So much of One Night, Markovitch, revolves around the battle of wills between women and men who hurt and exhaust each other and whose moments of happiness are fleeting and often based on deceit or self-deceit. Feinberg has his own girlfriend and later wife, Sonya, who lets off an enticing scent of oranges, and waits for him to return from Europe at the beach, cursing bitterly him running off:

“I hope that one one of these [crabs] grabs your penis in its claws… When I get through with you, you’ll walk on your side, like them, for the rest of your life.”

And then there are Avraham and Rachel Mandelbaum, the latter unable to shake off her traumatising European past despite her insistence to not speak any German, only Hebrew. The final main character is the suffering deputy commander of the Irgun, who is hopelessly in love with Sonya and her scent.


Rachel Mandelbaum gives birth dramatically under a carob tree

With One Night, Markovitch, I was really expecting to read a story about these people, who they are, where they come from, what their relationships with each other are. Gundar-Goshen’s book is of course about these people, but I see it first and foremost as a family saga, even if not all the main characters are related by blood. The author has divided the book into three parts, before, during, and after, and expands her story from these five protagonists to cover their adventures in war against the Palestinians and in post-World War II Europe, to family life and a shift of focus to their children. Gundar-Goshen is without a doubt an excellent writer, but I’m not sure I agreed entirely with this shift. She makes such a good case for her five protagonists in the opening paragraphs and chapters of her book that really I wanted to know more about them focus entirely on them. The children just can’t compete with their parents.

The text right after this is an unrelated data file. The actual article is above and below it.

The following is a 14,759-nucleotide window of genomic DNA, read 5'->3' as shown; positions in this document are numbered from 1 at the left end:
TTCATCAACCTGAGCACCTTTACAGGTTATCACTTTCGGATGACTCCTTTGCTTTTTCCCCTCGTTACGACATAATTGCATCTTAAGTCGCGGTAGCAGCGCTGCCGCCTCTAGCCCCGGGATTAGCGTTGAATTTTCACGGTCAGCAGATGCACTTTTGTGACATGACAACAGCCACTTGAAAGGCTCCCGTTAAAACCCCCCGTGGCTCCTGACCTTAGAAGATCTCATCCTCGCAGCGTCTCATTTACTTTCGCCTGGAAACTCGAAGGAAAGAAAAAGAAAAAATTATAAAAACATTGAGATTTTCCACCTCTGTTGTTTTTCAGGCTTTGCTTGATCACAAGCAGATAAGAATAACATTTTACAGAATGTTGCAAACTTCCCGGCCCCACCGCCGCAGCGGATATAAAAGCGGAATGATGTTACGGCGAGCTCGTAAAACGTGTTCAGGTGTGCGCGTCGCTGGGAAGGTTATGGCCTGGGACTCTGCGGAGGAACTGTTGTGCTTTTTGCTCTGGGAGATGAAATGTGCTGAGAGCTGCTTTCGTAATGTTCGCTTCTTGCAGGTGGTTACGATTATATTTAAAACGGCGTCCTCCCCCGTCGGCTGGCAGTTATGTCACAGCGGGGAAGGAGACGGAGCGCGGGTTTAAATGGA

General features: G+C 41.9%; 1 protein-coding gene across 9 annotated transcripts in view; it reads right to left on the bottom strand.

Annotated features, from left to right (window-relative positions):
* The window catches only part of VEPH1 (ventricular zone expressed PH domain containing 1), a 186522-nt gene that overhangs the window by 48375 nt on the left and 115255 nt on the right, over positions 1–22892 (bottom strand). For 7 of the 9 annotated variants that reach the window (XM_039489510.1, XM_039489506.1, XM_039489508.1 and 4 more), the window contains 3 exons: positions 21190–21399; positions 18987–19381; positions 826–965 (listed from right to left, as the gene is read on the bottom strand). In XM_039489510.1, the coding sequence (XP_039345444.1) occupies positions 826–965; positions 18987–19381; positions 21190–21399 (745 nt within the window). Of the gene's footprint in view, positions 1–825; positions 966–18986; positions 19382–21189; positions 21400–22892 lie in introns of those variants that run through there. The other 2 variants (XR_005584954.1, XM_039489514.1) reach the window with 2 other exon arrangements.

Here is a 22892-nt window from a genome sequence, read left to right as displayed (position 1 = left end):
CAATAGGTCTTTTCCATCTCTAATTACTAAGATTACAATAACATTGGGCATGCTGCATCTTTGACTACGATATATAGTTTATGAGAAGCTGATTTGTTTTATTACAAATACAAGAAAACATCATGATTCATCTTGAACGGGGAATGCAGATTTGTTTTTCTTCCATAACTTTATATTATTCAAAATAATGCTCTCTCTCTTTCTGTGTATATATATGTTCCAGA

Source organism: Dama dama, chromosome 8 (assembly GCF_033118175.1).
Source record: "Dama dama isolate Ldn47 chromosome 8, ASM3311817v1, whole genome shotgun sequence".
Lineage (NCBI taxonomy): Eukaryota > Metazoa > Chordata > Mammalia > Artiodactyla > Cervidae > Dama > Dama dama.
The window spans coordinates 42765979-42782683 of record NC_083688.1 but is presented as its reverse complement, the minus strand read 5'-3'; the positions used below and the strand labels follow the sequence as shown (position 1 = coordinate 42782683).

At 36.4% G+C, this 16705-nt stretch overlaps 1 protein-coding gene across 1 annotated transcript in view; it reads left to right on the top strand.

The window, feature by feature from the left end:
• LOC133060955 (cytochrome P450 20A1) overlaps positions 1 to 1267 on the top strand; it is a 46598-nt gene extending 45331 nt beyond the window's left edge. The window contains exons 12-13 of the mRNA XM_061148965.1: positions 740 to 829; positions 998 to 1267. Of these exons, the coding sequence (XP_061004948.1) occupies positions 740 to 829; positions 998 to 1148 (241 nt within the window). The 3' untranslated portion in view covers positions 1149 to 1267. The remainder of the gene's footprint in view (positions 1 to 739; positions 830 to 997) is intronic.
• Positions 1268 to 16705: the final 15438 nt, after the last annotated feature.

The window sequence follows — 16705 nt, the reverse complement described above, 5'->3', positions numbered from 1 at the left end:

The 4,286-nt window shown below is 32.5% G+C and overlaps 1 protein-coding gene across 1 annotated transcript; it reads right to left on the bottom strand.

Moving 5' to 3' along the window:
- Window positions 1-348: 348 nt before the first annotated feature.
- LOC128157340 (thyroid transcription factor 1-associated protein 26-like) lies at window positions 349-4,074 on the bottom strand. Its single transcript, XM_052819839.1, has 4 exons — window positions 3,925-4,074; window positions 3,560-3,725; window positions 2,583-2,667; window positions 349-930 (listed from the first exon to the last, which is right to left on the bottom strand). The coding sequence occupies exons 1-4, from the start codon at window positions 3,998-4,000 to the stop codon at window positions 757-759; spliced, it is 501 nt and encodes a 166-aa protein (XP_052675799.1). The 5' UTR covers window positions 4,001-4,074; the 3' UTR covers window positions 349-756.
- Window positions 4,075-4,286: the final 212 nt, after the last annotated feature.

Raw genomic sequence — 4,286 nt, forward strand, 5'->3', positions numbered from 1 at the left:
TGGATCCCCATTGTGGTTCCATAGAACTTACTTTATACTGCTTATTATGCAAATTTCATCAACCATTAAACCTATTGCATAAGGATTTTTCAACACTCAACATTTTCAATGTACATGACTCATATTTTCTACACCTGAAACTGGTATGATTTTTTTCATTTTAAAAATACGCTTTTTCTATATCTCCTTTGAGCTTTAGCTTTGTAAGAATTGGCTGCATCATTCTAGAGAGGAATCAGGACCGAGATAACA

The expanding of the focus allows Gundar-Goshen to also cover the stages of Israel’s battle for independence. I was actually initially under the false impression that the story was taking place in the 1970s, mainly because of Feinberg’s mustache! She does write about fighting the Palestinians, or “crushing their skulls”, but in all honesty they hardly feature in the book, if not on a meta level (i.e. could the characters’ relationships with each other be interpreted as reflecting the ongoing conflicts in the area). I take this as another sign of her story being first and foremost a family saga.

To reflect the three-part structure of the book, where we end up is really quite far from where we started with that engaging first sentence, which, by the way, is an excellent example of setting the scene:

Yaacov Markovitch wasn’t ugly.